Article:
The spiritual leader of more than 250 million Orthodox Christians opened his first visit to the United States yesterday saying, "All free peoples are debtors to the American nation."

Dimitrios I, the ecumenical patriarch of Constantinople, presided over an Independence Day doxology, or thanksgiving, service at Saint Sophia Greek Orthodox Cathedral in Northwest Washington.

The 75-year-old leader is considered first among equals of the partriarchs of several churches, including the Polish, Bulgarian, Albanian, Russian, Romanian, Ukrainian and Greek Orthodox churches. The churches make up the second-largest Christian body in the world.

While most Orthdodox Christians live in Eastern Europe and near the Mediterranean, more than 6 million live in the United States and about 50,000 live in the Washington area.

Dimitrios's trip to Washington, which is to include a July 12 meeting with President Bush, will last 12 days. It is the first time an ecumenical patriarch, who traditionally resides in Istanbul, has visited the United States.

On Sunday, he will open the 30th Biennial Clergy-Laity Congress of the parishes of the Greek Orthodox Archdiocese. Monday night, he and several local clergy will lead an "Ecumenical Doxology of Peace" at the Lincoln Memorial. Later in the week, he will lay a wreath at Arlington National Cemetery and meet with congressional leaders.

On July 13, he will travel to New York, where he will meet with Mayor David N. Dinkins and United Nations Secretary-General Javier Perez de Cuellar and visit Ellis Island. His monthlong U.S. visit will also take him to Allentown and Johnstown, Pa.; San Francisco; Chicago; Buffalo; and Boston.

As Dimitrios entered Saint Sophia cathedral yesterday, about 100 people lined the steps, applauding and waving blue and white flags representing the archdiocese and the patriarch. Inside, many of the 800 people who filled the cathedral brought cameras and snapped photographs of the leader.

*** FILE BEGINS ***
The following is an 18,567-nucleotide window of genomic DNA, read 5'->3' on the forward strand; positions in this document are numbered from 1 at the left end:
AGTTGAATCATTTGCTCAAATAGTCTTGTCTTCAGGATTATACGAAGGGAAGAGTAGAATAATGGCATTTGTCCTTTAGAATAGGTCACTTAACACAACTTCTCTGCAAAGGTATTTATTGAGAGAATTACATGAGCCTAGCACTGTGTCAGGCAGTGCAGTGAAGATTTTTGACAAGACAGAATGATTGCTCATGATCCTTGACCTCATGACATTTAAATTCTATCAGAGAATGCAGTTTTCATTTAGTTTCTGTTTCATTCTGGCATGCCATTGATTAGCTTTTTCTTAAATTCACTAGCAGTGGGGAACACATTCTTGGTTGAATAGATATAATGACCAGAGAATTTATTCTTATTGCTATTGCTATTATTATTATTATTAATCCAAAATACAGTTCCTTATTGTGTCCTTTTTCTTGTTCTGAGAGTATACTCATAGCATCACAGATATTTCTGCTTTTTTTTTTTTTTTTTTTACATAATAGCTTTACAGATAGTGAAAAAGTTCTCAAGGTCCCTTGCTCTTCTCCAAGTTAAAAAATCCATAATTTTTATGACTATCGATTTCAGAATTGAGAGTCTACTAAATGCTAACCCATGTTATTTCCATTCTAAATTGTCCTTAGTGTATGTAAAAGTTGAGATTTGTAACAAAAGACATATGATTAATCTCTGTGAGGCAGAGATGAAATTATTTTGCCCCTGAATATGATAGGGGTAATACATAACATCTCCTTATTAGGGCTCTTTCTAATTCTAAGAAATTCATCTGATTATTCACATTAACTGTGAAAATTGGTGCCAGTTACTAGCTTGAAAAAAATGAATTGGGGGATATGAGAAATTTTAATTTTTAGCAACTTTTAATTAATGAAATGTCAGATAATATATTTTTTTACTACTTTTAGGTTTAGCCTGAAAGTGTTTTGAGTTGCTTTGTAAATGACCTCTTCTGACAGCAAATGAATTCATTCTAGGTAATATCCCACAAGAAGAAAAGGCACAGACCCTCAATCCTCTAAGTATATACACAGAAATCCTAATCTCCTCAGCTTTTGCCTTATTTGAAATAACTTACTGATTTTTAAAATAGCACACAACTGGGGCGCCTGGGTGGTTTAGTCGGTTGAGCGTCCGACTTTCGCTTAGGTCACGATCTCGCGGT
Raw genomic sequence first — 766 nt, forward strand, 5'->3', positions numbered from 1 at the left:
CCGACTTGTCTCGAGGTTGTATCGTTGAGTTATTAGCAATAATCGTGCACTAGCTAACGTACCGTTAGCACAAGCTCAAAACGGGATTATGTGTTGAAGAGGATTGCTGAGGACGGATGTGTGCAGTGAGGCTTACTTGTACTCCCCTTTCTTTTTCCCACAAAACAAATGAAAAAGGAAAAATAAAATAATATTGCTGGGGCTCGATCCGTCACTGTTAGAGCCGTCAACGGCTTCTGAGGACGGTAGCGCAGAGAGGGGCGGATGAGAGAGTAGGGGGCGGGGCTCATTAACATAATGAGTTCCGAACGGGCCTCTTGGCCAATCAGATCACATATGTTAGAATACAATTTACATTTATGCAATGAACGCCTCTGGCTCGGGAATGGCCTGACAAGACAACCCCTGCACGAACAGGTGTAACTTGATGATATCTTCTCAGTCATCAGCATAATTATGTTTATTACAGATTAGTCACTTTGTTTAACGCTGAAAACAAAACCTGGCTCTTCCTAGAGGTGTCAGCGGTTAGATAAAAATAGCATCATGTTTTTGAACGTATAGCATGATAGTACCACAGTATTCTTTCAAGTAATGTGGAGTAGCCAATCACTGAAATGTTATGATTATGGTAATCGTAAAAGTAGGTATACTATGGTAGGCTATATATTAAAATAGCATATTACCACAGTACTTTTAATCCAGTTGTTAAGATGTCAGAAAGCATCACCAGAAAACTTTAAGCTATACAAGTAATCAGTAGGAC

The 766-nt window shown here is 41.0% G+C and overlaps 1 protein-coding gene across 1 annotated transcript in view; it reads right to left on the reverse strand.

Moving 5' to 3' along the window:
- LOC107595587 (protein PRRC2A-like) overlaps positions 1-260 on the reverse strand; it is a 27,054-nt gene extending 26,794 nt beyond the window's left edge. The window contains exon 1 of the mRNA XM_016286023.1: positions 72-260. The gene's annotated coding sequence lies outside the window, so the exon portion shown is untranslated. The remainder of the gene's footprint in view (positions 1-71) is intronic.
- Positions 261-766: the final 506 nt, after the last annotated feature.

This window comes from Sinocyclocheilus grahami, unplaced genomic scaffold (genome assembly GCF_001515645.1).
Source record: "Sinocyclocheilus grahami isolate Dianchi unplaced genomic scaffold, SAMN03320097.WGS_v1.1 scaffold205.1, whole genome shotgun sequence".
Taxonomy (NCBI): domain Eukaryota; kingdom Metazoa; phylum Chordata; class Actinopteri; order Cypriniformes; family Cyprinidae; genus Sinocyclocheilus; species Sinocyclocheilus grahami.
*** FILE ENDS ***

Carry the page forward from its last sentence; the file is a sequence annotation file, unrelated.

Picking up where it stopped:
Dimitrios wore a burgundy and gold neckpiece called an omoforo. On his head was an epanokalimafhon, a cylindrical black headpiece with a black veil.

He spoke in Greek, and his remarks were translated into English by Father Leonidas Contos, a Greek Orthodox priest from Berkeley, Calif.

"Thanks to the creation and progress of the American commonwealth," Dimitrios said, "human rights have been, and continue to be, safeguarded wherever and for whatever reasons they are threatened."

A 250-member choir in the back of the cathedral led the congregation in "America the Beautiful" and "Battle Hymn of the Republic."

Father John Tavlarides, dean of Saint Sophia, said that more than 200 parishioners spent the last six months "cleaning, painting and sprucing up the cathedral to make it as near perfect as it can be" for Dimitrios's arrival.

"This is an amazing event," said Juliana Blome, a 25-year-old Orthodox Christian from Arlington. "It's very emotional because you hope the church will find more unity."